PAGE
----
N.C. Central University's new chancellor asked a lot of his constituents.
He wants students to amp up their academic expectations considerably. He wants faculty and staff to call people back when they leave a message.
And everyone should pick up litter, lest they become too accustomed to living and working on a sloppy campus.
These were among the demands Charlie Nelms laid out for the NCCU community during his first universitywide address; they come from his initial observations after two months as the institution's new leader.
In a 25-minute address, Nelms said he wants NCCU to become the top liberal arts college in the Southeast -- a lofty goal for an institution struggling to retain students. Nelms' arrival has coincided with a new push by the UNC system to improve retention and graduation rates at the state's public universities. Nelms told students Friday that he expects all students who enroll to graduate.
"Unless you have graduation as your destination, you shouldn't be here," Nelms said. "We're deceiving ourselves if we settle for less than that."
UNC system campuses measure graduation rates over six-year spans. At NCCU, just 49.3 percent of students who enrolled in 2000 graduated within six years; the system average was 59.3 percent.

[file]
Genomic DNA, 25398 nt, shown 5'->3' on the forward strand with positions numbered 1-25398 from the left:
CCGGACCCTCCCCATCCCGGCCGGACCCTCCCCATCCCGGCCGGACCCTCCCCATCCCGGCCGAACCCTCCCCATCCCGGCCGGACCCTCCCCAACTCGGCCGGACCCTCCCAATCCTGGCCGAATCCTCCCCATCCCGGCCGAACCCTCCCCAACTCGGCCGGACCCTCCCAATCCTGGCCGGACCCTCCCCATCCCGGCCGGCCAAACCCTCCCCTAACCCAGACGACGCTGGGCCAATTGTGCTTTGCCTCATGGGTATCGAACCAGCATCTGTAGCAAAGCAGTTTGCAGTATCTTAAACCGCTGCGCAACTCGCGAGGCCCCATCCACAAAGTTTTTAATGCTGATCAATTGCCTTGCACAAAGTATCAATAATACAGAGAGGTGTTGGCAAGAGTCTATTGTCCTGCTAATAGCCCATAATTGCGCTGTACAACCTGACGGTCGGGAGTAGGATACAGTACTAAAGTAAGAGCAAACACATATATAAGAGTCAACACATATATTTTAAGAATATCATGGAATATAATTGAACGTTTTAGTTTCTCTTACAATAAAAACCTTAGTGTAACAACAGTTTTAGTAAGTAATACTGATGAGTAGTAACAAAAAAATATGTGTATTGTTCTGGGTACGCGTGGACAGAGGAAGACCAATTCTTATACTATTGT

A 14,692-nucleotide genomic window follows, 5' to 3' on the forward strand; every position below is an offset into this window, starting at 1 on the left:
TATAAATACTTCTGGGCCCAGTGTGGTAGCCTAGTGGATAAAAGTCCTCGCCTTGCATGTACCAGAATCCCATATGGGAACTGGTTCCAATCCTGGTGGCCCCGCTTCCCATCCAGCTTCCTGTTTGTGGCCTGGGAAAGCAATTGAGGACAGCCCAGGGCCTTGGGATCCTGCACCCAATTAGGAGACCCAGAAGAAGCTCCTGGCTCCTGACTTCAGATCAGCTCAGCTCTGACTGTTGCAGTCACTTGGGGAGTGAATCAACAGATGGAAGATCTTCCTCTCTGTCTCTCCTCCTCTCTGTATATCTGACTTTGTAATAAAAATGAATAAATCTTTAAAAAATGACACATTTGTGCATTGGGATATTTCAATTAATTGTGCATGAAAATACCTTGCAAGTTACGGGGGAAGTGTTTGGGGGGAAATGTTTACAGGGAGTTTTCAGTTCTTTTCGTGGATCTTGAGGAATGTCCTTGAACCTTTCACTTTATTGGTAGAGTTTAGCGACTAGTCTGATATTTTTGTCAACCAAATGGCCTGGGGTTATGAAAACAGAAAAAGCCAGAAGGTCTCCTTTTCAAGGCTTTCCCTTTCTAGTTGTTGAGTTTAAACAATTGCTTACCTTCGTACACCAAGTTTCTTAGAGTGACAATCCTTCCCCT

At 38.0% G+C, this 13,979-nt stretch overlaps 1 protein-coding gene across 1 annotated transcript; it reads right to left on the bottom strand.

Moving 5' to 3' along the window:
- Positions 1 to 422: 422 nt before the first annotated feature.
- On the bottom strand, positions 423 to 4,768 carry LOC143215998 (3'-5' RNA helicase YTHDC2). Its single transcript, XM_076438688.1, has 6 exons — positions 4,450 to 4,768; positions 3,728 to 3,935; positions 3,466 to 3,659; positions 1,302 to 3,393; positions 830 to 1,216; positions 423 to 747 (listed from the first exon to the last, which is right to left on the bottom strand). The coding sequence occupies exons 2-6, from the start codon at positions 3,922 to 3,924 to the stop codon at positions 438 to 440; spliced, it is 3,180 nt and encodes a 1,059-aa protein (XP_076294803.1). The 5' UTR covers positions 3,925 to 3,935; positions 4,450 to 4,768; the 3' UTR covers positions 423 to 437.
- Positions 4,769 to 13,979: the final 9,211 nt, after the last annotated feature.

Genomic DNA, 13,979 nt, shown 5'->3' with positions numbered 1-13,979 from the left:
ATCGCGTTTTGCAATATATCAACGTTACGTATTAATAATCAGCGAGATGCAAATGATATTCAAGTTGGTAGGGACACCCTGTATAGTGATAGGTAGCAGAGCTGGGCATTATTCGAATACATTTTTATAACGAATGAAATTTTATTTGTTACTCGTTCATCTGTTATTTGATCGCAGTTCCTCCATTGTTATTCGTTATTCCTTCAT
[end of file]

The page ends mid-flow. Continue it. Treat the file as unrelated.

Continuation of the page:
U.S. News & World Report released its first ranking of the nation's top historically black colleges this week. NCCU placed 16th out of 70, in a three-way tie with Bennett College and Elizabeth City State University.
Nelms spent a good deal of time Friday talking about customer service -- the very basic answering of phones and returning of messages that students expect but don't always get. Everyone on campus, he said, needs a "new attitude" in terms of service and courtesy.
"If you get a call from a student, return the call to the student," he said, eliciting one of the largest rounds of applause all morning.
To that end, all NCCU employees -- starting with administrators -- will undergo service training provided by the university's human resources department, Nelms announced.
Nelms also has apparently been frustrated by litter on campus. He challenged everyone who lives or works on campus to adopt the block around their dorm or place of work, a commitment to help clean things up.
"We won't leave newspapers on the floors of our classroom just because you didn't put it there," he said. "Appearance does matter."
That particular lesson may take time to sink in. As the McLendon-McDougald Gymnasium emptied after Nelms' address, attendees left plenty of convocation programs -- and a few soda bottles and the like -- scattered on chairs or on the ground.